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What Happens When There's Class Conflict in the Workplace?
By JANICE SIMPSON
Thursday, June 15, 2017  •  
Thu Jun 15, 2017  •  
Playwriting  •   0 comments Share This
"I have a very active sense of what it means to be on the edge of losing everything."

A new drama at Manhattan Theatre Club explores the ever-growing economic divide

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At Abe Koogler's new play Fulfillment Center, a wooden runway cuts MTC's Center/Stage II in half so that the audience sits on both sides. A few folding chairs provide the only additional scenery. It's a bit reminiscent of MTC's Heisenberg, at which some viewers grumbled about the seemingly absent design. If they do that at Fulfillment Center, too, Koogler is totally okay with it.

"To walk into a theatre where there is very little set, just a long wooden platform on which the actors are going to be doing the play, is a little disorienting maybe," he admits. "But also a little exciting." Besides, Koogler, whose previous play Kill Floor centered on a slaughterhouse, likes upending expectations.

Fulfillment Center takes place at a New Mexico shipping hub for a large Amazon-like company. It focuses on the professional and personal pressures plaguing two employees: Suzan (Deirdre O’Connell), a woman in her sixties with few other job options, and her supervisor, Alex (Bobby Moreno), a thirtysomething guy who hopes a good showing at this outpost will provide a steppingstone to a cushier gig at the Seattle headquarters.

Koogler, 32, was raised on Vashon Island off the coast of Seattle and now frequently visits New Mexico where his retired parents relocated. Both locales greatly inform the play. "Having a very spare set evokes what it feels like to me to be in New Mexico," he says. "I find it to be a vast, empty, sometimes exhilarating and sometimes terrifying place."

Deirdre O’Connell and Bobby Moreno in
Deirdre O’Connell and Bobby Moreno in 'Fulfillment Center'

The son of a therapist mom who "would take the ferry into Seattle to go to work" and a carpenter dad who "would drive off in a truck to go build a porch or a house or whatever he was working on that day," Koogler is equally familiar with the people who populate both ends of the economic landscape. "I grew up around a lot of itinerate men without a lot of money who made a living with their hands; there were many women like that too: massage therapists, babysitters, part-time art teachers," he recalls. "I have a very active sense of what it means to be on the edge of losing everything. I just don't see those characters as often as I'd like on stage, and I feel an identification with them."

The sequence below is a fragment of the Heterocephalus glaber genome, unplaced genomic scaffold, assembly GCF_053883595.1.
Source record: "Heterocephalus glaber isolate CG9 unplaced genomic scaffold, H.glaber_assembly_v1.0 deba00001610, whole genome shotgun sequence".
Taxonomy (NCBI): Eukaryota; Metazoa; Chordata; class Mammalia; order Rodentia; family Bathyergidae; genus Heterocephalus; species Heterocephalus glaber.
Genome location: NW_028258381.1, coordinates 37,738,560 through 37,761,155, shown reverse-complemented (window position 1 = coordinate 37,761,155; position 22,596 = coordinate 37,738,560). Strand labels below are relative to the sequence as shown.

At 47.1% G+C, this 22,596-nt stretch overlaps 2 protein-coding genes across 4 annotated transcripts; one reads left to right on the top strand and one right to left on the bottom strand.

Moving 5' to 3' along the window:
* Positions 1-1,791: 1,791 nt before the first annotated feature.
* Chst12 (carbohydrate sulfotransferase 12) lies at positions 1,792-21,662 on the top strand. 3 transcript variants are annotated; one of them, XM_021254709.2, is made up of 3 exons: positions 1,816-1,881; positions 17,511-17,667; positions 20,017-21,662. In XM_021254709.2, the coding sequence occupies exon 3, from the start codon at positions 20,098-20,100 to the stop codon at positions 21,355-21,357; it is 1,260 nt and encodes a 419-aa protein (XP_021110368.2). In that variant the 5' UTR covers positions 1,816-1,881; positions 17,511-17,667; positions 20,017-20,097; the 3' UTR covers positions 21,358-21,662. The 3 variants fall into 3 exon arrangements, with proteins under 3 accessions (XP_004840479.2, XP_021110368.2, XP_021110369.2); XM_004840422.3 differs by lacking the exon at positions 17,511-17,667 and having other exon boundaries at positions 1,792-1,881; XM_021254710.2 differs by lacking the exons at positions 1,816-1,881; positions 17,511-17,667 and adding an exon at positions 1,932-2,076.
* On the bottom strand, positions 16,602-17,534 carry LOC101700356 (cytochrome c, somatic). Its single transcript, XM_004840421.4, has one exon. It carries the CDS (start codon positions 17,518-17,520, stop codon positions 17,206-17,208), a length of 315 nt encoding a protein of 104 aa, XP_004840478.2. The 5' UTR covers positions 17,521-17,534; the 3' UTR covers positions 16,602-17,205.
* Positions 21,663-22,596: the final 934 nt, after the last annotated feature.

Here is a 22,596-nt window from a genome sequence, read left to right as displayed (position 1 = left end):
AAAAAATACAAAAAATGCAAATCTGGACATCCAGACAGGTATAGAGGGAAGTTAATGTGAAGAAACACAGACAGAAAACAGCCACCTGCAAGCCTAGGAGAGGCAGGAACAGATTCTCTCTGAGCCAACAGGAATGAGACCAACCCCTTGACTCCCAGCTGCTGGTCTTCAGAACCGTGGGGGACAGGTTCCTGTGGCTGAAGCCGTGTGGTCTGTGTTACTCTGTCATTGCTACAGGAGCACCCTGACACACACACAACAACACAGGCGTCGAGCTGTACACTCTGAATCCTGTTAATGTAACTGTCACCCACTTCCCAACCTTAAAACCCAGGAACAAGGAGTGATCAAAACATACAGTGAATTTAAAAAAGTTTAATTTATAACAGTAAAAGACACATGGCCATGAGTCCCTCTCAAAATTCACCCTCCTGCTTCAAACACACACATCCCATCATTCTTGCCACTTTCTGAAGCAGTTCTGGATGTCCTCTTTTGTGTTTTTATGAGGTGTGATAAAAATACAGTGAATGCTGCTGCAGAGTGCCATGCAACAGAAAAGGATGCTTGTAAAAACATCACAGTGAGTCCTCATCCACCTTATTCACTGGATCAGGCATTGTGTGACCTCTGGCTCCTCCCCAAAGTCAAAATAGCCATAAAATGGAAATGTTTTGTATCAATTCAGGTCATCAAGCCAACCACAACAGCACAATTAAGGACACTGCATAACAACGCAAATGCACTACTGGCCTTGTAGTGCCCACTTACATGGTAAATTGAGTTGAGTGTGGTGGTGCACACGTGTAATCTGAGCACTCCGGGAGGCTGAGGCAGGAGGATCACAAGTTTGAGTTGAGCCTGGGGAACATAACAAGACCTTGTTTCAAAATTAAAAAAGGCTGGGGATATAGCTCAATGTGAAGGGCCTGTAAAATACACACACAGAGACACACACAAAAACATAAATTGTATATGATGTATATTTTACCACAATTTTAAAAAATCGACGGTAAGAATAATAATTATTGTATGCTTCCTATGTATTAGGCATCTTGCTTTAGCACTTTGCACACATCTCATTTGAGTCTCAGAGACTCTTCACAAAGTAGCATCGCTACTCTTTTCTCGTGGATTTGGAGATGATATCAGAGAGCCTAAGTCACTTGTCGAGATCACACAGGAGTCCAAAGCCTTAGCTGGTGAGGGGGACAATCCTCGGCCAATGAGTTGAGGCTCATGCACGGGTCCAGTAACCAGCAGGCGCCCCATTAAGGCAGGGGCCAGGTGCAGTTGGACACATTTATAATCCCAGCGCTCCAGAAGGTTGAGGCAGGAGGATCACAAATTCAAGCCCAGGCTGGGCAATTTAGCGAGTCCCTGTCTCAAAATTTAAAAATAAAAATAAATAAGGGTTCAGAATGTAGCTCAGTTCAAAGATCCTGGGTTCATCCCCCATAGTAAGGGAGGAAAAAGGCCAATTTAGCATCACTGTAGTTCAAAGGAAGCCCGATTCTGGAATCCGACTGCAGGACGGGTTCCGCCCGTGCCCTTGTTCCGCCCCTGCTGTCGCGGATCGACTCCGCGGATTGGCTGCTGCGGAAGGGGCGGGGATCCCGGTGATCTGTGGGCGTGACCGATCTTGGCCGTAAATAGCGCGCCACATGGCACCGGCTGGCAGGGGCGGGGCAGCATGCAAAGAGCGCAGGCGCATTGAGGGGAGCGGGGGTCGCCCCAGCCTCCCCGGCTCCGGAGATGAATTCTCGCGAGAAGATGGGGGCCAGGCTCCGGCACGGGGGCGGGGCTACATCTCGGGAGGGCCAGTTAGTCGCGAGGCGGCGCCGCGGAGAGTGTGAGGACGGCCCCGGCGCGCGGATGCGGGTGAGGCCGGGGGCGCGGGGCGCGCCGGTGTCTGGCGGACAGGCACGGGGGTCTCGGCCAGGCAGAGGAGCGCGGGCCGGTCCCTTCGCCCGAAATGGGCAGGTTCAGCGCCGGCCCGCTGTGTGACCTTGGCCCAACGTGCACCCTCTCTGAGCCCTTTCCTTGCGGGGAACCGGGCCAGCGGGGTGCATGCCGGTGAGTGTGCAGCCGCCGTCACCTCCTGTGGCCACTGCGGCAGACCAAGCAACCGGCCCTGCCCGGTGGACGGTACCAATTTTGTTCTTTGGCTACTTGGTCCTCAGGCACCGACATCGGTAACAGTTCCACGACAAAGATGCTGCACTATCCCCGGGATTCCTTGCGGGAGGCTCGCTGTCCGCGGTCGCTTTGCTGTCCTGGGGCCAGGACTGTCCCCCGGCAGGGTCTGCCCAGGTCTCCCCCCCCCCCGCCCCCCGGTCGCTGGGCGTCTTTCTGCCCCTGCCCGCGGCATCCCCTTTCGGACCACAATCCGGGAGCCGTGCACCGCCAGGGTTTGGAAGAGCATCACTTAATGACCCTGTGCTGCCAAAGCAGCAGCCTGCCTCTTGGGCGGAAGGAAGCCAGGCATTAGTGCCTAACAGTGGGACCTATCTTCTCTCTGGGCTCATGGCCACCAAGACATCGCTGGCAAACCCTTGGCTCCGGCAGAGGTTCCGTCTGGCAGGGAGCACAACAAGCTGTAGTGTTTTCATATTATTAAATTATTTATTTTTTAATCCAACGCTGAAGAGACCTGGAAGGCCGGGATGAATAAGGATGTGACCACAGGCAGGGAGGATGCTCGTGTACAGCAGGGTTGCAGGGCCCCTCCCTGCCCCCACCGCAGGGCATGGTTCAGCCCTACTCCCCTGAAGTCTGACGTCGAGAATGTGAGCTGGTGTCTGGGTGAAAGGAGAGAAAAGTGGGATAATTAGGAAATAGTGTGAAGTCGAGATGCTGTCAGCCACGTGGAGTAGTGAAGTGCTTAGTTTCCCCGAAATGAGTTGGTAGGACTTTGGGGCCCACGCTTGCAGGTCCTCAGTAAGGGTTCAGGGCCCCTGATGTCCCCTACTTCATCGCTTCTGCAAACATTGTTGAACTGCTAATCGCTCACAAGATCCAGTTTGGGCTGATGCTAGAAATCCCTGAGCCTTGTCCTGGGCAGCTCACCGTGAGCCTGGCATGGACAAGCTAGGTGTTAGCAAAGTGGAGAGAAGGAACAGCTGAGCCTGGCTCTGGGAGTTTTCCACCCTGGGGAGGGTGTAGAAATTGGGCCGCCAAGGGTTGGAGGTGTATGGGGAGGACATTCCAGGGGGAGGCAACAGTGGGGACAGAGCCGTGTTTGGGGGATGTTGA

Many of the adults Koogler encountered growing up had been part of the counterculture movement of the '60s and '70s that dreamed of creating egalitarian communities. But a few decades later, many are now teetering on the edge of the lower class. "There are a couple of characters in Fulfillment Center who come from that world," Koogler says. "One is John the carpenter (played by Frederick Weller) and one is Suzan, who was a folk singer for many years and now finds herself sort of cast on the mercy of the world because she believed in the goodness of the world."

Since he's never worked in a shipping center, Koogler -- a Yale grad who studied political philosophy and wrote his senior thesis on the moral obligations Americans owe others -- had to do his homework. So he talked with friends in such jobs and did "a ton of reading" about the companies that employ them.

But Koogler was careful not to let his research get in the way of the story he wants to tell. "My plays are not exposés or docudramas," he says. "Although I'm writing about very specific places, they are also imaginary. They are about themselves and about more than themselves." The result is a timely snapshot of people clinging to the margins of the American Dream.

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TDF MEMBERS: TDF MEMBERS: At press time, discount tickets were available for Fulfillment Center. Go here to browse our current offers.

Follow Janice C. Simpson at @BroadwayAndMe. Follow TDF at @TDFNYC.

Top image: Deirdre O’Connell and Frederick Weller. Photos by Matthew Murphy.




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